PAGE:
From £7,475
01332 540100
Overall rating Good
Slipped Disc Removal - Lower Back Fees
Initial consultation from £150
Treatment £7,325
Pre-assessment Included
Main treatment Included
Post-discharge care Included
Pre-assessment, Main treatment and Post-discharge care £7,325
Guide price £7,475
 What does guide price mean?

The price displayed for your initial consultation is a guideline only as Consultant fees vary according to their own individual fee schedules. The price displayed above however for pre-assessment, main treatment and post-discharge care is guaranteed and inclusive of all costs.

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Derby Hospital

Rykneld Road, Derby, DE23 4SN

01332 540100
Outpatient bookings 01332 540 105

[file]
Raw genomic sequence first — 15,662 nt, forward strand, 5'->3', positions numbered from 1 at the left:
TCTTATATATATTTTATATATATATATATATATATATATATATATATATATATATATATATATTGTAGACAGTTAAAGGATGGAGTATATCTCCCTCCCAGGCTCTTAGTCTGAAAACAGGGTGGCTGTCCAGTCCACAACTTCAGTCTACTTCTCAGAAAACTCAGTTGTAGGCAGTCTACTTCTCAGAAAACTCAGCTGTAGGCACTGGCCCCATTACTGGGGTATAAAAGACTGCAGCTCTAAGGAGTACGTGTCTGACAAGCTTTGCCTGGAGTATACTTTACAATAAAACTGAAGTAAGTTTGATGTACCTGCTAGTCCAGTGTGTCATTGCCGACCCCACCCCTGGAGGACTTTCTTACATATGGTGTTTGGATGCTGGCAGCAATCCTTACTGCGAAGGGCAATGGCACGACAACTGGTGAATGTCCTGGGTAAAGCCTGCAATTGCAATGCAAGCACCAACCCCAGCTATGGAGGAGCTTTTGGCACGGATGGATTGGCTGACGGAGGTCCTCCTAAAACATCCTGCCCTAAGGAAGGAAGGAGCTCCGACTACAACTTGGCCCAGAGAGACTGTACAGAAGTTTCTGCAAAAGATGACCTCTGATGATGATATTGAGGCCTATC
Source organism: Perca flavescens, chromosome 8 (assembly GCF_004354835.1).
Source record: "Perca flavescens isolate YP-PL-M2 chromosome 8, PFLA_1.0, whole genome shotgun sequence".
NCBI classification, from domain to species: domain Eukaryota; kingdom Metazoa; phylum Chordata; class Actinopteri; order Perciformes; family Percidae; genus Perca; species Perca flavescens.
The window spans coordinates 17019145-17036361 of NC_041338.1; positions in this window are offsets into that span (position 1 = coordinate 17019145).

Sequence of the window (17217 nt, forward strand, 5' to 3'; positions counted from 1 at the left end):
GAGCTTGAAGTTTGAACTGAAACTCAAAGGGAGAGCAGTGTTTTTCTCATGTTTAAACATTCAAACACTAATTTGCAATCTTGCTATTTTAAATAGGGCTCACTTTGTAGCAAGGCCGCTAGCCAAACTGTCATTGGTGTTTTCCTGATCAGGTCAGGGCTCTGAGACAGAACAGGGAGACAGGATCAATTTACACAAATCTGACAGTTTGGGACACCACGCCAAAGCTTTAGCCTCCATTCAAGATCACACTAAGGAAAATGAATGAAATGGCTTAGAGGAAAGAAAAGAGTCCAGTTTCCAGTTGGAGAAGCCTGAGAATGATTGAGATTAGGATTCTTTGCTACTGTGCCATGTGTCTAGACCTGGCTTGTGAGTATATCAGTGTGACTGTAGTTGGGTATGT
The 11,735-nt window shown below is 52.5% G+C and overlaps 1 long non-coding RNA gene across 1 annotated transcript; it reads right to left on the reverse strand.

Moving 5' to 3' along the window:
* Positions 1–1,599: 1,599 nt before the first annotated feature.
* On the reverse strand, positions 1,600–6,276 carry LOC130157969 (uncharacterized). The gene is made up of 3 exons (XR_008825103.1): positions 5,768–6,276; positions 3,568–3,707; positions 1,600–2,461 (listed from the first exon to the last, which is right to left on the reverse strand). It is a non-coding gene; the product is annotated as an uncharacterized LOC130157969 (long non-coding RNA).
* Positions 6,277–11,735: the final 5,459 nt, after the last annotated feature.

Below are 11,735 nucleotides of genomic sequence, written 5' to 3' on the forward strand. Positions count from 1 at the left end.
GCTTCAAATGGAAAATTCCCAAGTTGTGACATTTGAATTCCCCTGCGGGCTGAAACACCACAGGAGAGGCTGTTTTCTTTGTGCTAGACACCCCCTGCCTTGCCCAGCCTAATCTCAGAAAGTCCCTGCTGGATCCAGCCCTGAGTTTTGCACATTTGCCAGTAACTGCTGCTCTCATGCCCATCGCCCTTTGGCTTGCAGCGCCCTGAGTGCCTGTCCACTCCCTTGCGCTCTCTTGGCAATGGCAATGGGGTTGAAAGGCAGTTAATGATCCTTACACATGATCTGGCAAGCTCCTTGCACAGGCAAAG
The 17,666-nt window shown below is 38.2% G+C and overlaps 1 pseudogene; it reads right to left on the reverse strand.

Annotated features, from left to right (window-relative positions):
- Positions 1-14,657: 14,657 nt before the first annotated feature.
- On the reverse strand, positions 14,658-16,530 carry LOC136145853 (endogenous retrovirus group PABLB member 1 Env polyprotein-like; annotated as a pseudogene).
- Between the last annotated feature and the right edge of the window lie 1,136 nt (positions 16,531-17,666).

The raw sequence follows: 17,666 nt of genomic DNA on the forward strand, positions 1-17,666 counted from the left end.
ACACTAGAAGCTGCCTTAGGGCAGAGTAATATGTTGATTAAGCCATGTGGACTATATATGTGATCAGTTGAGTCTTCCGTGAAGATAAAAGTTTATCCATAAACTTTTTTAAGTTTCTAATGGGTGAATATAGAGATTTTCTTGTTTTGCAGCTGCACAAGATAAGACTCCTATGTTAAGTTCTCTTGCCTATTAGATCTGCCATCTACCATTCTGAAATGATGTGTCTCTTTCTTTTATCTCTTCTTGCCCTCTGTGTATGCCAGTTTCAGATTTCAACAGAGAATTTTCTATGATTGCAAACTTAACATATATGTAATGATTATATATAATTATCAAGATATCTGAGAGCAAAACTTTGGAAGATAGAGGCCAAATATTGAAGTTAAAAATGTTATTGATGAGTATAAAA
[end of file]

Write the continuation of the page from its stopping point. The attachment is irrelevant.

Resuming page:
Physiotherapy 0333 305 7905
Switchboard 01332 540100
Radiology 01332 540 116

Why choose Nuffield Health Derby Hospital for your lumbar discectomy surgery?

Are you suffering from lower back pain and discomfort for long durations? If so, you may have herniated a spinal disc which is putting pressure on your nearby nerves, causing intense discomfort.

At Nuffield Health Derby Hospital our expert spinal surgeons can help relieve the pressure on your spinal nerves by removing the herniated portion of disc/s through lumbar discectomy surgery. The procedure is often performed with minimal invasion and often referred to as a microdiscectomy also.

Set in beautiful grounds and situated three miles south-west of Derby's city centre off the A38, Nuffield Health Derby Hospital provides the local community with first-class spinal care. Our hospital is set in a relaxed and modern environment and our patient rooms all feature en-suite facilities, TV & radio, telephone and wireless internet access for your comfort, entertainment and privacy.